Disney is shifting to an era of accountability amid the introduction of warnings to caution audiences of offensive and potentially racist depictions in their classic movies.
To understand why Disney has made this decision we have to remember that 2020 has been a turbulent year. The Coronavirus has rapidly spread across the globe and thrust many of us into new and unfamiliar circumstances. The murder of George Floyd by police in the USA has also led to widespread protests and potentially historic changes are being made, as the Black Lives Matter movement garners immense support.
As a result, changes are underway by many organisations and services to ensure that they show inclusivity and distance themselves from any discriminatory tags. For example, this Black History Month, the supermarket chain Sainsbury’s, published a suprisingly contreversial message about inclusivity on their Twitter page. Now Disney is in a bid to distance itself from any racist undertones in their past movies.
What Is Disney Doing?
Some classic films listed on Disney’s streaming service, Disney+, will now be labelled with a “strengthened” message to warn audiences of the presence of culturally sensitive and potentially offensive depictions. Classic films that will be prefaced with the disclaimer include Peter Pan, The Jungle Book, and Dumbo amongst others.
This isn’t the first time Disney+ has issued a disclaimer at the beginning of their movies. Last November, the streaming service made the decision to release a relatively shorter message warning audiences that some films may contain “outdated cultural depictions.”
The recent extension of this message includes the claim that Disney wants to “acknowledge its harmful impact, learn from it and spark conversation to create a more inclusive future together.” This addition suggests that Disney wants to overtly take a stance against racism, thereby situating itself in line with such an audience.
Initially, Disney+ had made the decision to pull certain classic films or troubling scenes from the streaming platform. The musical, Song in the South, which is considered to be its “most controversial film” was one of the movies set to be removed. The Jim Crow scenes from the film Dumbo were also to be deleted.
Why May They Have Kept Them?
Disney keeping movies with potentially racist depictions and allusions may well be their way of accepting and rising above their racist past. They have decided to acknowledge instead of purge previous mistakes and showcase their efforts to preempt a repeat.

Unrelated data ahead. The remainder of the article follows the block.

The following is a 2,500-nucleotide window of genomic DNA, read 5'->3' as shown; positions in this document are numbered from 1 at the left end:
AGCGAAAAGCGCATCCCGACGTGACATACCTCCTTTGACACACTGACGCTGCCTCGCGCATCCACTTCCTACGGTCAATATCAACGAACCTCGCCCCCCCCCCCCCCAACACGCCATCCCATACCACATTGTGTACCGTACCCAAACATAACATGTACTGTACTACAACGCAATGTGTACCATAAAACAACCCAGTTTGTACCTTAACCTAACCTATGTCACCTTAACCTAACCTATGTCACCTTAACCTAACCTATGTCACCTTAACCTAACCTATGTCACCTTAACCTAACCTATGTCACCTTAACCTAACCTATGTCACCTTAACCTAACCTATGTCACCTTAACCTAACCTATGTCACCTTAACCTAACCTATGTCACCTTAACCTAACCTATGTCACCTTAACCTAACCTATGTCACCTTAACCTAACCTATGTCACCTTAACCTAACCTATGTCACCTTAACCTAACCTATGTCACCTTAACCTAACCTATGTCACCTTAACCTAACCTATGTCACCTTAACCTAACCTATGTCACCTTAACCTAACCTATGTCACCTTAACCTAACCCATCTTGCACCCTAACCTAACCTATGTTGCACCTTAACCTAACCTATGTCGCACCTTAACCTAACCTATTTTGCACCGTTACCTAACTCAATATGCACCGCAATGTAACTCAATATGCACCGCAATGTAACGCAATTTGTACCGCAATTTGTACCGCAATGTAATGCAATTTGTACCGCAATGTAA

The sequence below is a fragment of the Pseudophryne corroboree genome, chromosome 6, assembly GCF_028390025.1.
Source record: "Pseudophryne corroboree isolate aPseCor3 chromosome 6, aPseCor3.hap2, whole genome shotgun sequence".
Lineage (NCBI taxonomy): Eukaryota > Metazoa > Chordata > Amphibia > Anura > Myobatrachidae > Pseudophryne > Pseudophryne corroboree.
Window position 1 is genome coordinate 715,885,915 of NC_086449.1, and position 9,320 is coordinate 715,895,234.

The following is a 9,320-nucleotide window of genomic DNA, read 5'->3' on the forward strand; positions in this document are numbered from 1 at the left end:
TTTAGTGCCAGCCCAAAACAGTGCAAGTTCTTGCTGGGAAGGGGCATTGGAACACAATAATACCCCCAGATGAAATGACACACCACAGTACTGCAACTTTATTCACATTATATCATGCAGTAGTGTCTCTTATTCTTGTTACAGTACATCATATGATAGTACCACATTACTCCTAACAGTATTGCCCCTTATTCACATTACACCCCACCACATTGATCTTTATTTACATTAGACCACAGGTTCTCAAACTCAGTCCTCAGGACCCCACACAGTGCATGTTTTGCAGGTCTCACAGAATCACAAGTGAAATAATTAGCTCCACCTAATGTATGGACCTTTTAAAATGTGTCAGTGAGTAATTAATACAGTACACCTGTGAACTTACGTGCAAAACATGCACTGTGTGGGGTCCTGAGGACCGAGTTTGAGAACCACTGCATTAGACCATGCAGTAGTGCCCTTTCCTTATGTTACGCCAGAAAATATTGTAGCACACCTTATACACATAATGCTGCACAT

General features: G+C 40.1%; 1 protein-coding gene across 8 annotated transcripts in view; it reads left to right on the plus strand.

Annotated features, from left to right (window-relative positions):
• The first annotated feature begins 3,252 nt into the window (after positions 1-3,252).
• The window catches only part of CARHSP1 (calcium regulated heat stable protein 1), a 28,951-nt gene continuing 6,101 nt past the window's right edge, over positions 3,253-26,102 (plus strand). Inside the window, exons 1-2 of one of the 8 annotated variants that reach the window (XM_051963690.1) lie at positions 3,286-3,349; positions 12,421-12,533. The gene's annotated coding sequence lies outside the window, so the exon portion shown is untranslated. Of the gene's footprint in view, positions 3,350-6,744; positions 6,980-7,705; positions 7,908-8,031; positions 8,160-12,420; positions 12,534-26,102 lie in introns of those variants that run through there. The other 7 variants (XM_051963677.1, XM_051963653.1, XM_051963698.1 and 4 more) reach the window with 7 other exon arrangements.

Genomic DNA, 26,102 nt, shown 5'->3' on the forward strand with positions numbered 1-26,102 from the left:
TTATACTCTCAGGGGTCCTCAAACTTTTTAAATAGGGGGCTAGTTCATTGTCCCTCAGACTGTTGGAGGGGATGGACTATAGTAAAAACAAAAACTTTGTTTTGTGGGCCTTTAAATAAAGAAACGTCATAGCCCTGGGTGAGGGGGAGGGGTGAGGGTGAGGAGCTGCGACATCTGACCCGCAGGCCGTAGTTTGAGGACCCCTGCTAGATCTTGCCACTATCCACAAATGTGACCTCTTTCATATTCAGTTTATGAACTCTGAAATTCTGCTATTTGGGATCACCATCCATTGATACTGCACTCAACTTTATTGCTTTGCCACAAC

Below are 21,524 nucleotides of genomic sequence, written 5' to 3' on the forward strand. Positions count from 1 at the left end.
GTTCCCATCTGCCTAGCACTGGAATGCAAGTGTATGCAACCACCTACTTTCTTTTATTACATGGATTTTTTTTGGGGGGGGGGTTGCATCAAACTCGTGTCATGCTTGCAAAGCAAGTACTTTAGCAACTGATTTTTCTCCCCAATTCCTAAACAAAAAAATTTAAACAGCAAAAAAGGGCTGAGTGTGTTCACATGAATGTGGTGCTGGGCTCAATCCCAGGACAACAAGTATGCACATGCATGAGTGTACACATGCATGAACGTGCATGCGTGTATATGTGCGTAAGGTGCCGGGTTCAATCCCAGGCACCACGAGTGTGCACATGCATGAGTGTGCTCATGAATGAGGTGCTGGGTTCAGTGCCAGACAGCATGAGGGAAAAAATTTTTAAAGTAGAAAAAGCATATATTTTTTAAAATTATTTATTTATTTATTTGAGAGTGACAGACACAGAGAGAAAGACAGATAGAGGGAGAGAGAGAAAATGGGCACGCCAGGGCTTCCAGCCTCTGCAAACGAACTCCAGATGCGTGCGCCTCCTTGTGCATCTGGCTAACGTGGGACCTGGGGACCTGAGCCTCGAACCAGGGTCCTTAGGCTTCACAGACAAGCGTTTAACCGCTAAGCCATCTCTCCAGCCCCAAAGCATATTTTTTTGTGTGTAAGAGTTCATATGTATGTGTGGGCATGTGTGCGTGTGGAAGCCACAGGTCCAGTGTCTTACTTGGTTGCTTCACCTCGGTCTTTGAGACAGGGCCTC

Is This a Good Decision?
Personally, I feel this may not be the reformatory shift they hope it will be. That is because of Disney’s primary target audience.
For most adults, disclaimers are a good way to deliver a message of inclusivity, aligning the streaming service with the narrative that many espouse. But for children, who may not understand the significance of such a message, it may go unacknowledged. Thus leaving them at the risk of internalising racism.
There is no need to keep racial depictions for the purpose of education when it comes to entertainment viewed by kids. They should be kept away from exposure to such things as they grow. Racial misrepresentations are misleading depictions that may live on in children’s minds if they are not shielded from them.
Disney may seem to believe they are taking a didactic position by not removing offensive material, but it should not be their duty to teach. Especially when the only signifier that they do not approve of racism cannot be understood by the age group they’re targeting.
Children can be taught about racism at school. In controlled conditions, where they can be shown what racism looks like and its consequences. This would be better than to simply let children watch what they don’t understand and try to remedy the consequences at a later stage.
It is extremely important to tailor an anti-racist stance so that the results are adverse. Disney would do better to stop streaming racist messages, even if that does incur some monetary loss.